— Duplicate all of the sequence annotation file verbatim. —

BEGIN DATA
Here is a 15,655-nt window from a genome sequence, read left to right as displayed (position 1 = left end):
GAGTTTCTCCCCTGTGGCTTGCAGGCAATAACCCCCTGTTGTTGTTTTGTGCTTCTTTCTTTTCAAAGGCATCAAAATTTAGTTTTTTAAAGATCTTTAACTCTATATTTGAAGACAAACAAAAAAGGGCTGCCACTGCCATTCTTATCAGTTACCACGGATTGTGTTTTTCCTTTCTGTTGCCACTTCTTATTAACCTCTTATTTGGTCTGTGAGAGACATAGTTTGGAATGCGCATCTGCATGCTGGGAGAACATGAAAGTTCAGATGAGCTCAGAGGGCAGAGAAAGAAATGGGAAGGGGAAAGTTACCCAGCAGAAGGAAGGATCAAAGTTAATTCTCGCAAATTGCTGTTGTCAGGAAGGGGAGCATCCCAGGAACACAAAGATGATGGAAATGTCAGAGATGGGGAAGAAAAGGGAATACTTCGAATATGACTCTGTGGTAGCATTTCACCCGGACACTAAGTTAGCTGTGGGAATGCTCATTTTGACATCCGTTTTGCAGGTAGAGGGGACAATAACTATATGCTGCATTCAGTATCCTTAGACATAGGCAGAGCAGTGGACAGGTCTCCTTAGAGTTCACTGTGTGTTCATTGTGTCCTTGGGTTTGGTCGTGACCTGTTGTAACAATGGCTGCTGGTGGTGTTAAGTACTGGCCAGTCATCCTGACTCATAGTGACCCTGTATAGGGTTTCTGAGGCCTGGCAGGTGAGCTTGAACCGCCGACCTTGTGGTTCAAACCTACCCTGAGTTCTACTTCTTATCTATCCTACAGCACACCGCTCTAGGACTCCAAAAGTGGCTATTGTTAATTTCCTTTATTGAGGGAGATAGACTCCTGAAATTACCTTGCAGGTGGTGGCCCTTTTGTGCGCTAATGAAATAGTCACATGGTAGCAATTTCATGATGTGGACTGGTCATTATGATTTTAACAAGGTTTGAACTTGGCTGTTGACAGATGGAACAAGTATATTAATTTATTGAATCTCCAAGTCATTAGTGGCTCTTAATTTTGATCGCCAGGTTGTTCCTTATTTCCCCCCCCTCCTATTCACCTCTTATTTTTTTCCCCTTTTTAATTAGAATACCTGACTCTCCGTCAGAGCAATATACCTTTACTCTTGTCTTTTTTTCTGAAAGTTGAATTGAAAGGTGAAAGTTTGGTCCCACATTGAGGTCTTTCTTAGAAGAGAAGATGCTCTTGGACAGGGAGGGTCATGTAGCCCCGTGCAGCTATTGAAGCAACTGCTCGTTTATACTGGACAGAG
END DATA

Here is a 15,655-nt window from a genome sequence, read left to right as displayed (position 1 = left end):
GAGTTTCTCCCCTGTGGCTTGCAGGCAATAACCCCCTGTTGTTGTTTTGTGCTTCTTTCTTTTCAAAGGCATCAAAATTTAGTTTTTTAAAGATCTTTAACTCTATATTTGAAGACAAACAAAAAAGGGCTGCCACTGCCATTCTTATCAGTTACCACGGATTGTGTTTTTCCTTTCTGTTGCCACTTCTTATTAACCTCTTATTTGGTCTGTGAGAGACATAGTTTGGAATGCGCATCTGCATGCTGGGAGAACATGAAAGTTCAGATGAGCTCAGAGGGCAGAGAAAGAAATGGGAAGGGGAAAGTTACCCAGCAGAAGGAAGGATCAAAGTTAATTCTCGCAAATTGCTGTTGTCAGGAAGGGGAGCATCCCAGGAACACAAAGATGATGGAAATGTCAGAGATGGGGAAGAAAAGGGAATACTTCGAATATGACTCTGTGGTAGCATTTCACCCGGACACTAAGTTAGCTGTGGGAATGCTCATTTTGACATCCGTTTTGCAGGTAGAGGGGACAATAACTATATGCTGCATTCAGTATCCTTAGACATAGGCAGAGCAGTGGACAGGTCTCCTTAGAGTTCACTGTGTGTTCATTGTGTCCTTGGGTTTGGTCGTGACCTGTTGTAACAATGGCTGCTGGTGGTGTTAAGTACTGGCCAGTCATCCTGACTCATAGTGACCCTGTATAGGGTTTCTGAGGCCTGGCAGGTGAGCTTGAACCGCCGACCTTGTGGTTCAAACCTACCCTGAGTTCTACTTCTTATCTATCCTACAGCACACCGCTCTAGGACTCCAAAAGTGGCTATTGTTAATTTCCTTTATTGAGGGAGATAGACTCCTGAAATTACCTTGCAGGTGGTGGCCCTTTTGTGCGCTAATGAAATAGTCACATGGTAGCAATTTCATGATGTGGACTGGTCATTATGATTTTAACAAGGTTTGAACTTGGCTGTTGACAGATGGAACAAGTATATTAATTTATTGAATCTCCAAGTCATTAGTGGCTCTTAATTTTGATCGCCAGGTTGTTCCTTATTTCCCCCCCCTCCTATTCACCTCTTATTTTTTTCCCCTTTTTAATTAGAATACCTGACTCTCCGTCAGAGCAATATACCTTTACTCTTGTCTTTTTTTCTGAAAGTTGAATTGAAAGGTGAAAGTTTGGTCCCACATTGAGGTCTTTCTTAGAAGAGAAGATGCTCTTGGACAGGGAGGGTCATGTAGCCCCGTGCAGCTATTGAAGCAACTGCTCGTTTATACTGGACAGAG